But now that the Fed has started to dial back its stimulus, many investors are yanking their cash out of emerging markets and bringing the cash back to more stable markets and economies, such as the U.S., hurting the developing nations in the process, explains Russ Koesterich, chief investment strategist at BlackRock.
“Emerging markets need the hot money but capital is exiting now,” says Koesterich. “What you have is people saying, ‘I don’t want to own emerging markets.'”
What we are potentially facing is the bursting of a financial bubble on a global scale. Just check out what Egon von Greyerz, the founder of Matterhorn Asset Management in Switzerland, recently had to say…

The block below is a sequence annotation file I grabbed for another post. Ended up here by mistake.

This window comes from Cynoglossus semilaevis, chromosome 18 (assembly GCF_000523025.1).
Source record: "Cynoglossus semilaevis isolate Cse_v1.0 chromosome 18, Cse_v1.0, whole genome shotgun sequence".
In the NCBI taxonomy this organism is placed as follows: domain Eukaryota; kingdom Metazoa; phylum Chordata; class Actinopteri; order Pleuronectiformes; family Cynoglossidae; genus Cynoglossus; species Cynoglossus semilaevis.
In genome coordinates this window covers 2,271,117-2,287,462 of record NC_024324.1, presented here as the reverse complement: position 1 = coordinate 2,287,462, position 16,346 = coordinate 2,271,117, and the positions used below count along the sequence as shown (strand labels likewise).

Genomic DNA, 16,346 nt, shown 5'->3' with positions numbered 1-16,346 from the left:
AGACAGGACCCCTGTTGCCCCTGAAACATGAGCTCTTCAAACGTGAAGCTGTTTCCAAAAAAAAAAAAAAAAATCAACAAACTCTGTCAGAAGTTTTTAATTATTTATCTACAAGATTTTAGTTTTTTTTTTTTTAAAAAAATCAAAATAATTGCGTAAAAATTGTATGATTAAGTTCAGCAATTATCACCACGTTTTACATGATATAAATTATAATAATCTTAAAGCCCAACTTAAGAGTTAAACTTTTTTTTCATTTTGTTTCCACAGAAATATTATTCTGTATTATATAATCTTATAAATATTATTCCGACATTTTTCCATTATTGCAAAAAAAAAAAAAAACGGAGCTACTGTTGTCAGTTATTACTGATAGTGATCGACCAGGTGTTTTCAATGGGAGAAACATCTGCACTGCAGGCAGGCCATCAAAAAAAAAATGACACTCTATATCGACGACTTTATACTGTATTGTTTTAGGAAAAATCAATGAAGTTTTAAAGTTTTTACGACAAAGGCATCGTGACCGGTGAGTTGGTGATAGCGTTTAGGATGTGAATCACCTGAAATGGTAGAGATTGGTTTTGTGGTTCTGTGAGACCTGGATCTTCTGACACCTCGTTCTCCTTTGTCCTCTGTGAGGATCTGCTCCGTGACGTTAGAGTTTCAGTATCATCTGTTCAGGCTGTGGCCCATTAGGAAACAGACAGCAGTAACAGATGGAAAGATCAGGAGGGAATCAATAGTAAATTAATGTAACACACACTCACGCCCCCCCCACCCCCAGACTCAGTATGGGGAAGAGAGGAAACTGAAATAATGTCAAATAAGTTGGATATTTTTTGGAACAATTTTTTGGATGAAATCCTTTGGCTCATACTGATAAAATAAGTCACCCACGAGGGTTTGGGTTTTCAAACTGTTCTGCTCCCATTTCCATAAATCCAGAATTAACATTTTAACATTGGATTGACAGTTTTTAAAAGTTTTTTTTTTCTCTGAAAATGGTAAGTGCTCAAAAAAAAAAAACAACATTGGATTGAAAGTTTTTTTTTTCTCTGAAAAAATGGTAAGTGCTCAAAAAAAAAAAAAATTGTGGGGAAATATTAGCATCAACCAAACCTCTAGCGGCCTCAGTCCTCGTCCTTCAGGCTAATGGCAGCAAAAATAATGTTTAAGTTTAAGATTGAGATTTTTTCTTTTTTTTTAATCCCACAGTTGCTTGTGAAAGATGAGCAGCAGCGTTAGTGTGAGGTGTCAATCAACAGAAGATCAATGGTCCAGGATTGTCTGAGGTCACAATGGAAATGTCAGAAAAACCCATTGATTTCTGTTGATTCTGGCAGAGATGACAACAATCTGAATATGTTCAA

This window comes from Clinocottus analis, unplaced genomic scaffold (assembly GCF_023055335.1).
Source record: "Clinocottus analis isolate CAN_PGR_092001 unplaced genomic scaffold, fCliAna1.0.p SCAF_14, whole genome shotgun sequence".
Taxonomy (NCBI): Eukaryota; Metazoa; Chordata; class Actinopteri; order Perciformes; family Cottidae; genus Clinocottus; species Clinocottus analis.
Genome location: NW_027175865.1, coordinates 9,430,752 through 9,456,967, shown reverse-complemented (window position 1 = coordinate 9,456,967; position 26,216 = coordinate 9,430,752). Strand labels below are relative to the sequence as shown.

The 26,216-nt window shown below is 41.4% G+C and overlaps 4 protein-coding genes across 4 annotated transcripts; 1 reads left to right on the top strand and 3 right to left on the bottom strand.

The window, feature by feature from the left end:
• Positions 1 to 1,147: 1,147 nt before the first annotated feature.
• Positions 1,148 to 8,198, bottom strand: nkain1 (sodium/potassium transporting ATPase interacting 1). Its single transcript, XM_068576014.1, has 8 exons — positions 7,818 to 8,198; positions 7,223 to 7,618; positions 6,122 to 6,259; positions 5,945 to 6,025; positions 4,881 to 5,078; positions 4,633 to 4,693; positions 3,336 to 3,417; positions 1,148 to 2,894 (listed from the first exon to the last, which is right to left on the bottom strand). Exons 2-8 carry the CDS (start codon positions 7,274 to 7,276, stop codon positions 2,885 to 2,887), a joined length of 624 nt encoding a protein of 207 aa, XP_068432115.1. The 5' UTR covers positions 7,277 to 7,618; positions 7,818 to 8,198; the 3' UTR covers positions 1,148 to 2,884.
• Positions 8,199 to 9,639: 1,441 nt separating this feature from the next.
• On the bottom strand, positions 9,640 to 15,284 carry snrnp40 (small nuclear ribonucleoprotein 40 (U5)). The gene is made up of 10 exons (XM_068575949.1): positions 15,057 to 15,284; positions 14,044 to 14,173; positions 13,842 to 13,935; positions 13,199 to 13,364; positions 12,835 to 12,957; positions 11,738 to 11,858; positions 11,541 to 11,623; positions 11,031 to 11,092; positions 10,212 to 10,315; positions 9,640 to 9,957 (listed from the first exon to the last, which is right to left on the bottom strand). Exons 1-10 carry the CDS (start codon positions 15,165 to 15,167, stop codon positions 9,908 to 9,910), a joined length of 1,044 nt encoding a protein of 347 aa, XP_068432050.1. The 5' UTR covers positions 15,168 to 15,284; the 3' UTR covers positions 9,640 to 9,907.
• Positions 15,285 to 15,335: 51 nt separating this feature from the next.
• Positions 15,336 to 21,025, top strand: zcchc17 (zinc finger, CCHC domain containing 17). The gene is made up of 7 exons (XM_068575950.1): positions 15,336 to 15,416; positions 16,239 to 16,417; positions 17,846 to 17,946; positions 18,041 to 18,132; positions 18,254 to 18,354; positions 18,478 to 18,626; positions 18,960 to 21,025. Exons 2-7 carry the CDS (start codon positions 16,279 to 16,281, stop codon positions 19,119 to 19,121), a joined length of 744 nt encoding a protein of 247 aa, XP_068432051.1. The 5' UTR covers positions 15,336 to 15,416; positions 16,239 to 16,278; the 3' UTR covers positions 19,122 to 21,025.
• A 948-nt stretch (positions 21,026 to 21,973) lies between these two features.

If you take the Turkish lira, that plunged to new lows this week, and the Russian ruble is at the lowest level in 5 years. In South Africa, the rand is at the weakest since 2008. The currencies are also weak in Brazil and Mexico. But there are many other countries whose situation is extremely dire, like India, Indonesia, Hungary, Poland, the Ukraine, and Venezuela.
I’m mentioning these countries individually just to stress that this situation is extremely serious. It is also on a massive scale. In virtually all of these countries currencies are plunging and so are bonds, which is leading to much higher interest rates. And the cost of credit-default swaps in these countries is surging due to the increased credit risks.
And many smaller nations are being deeply affected already as well.
For example, most Americans cannot even find Liberia on a map, but right now the actions of our Federal Reserve have pushed the currency of that small nation to the verge of collapse…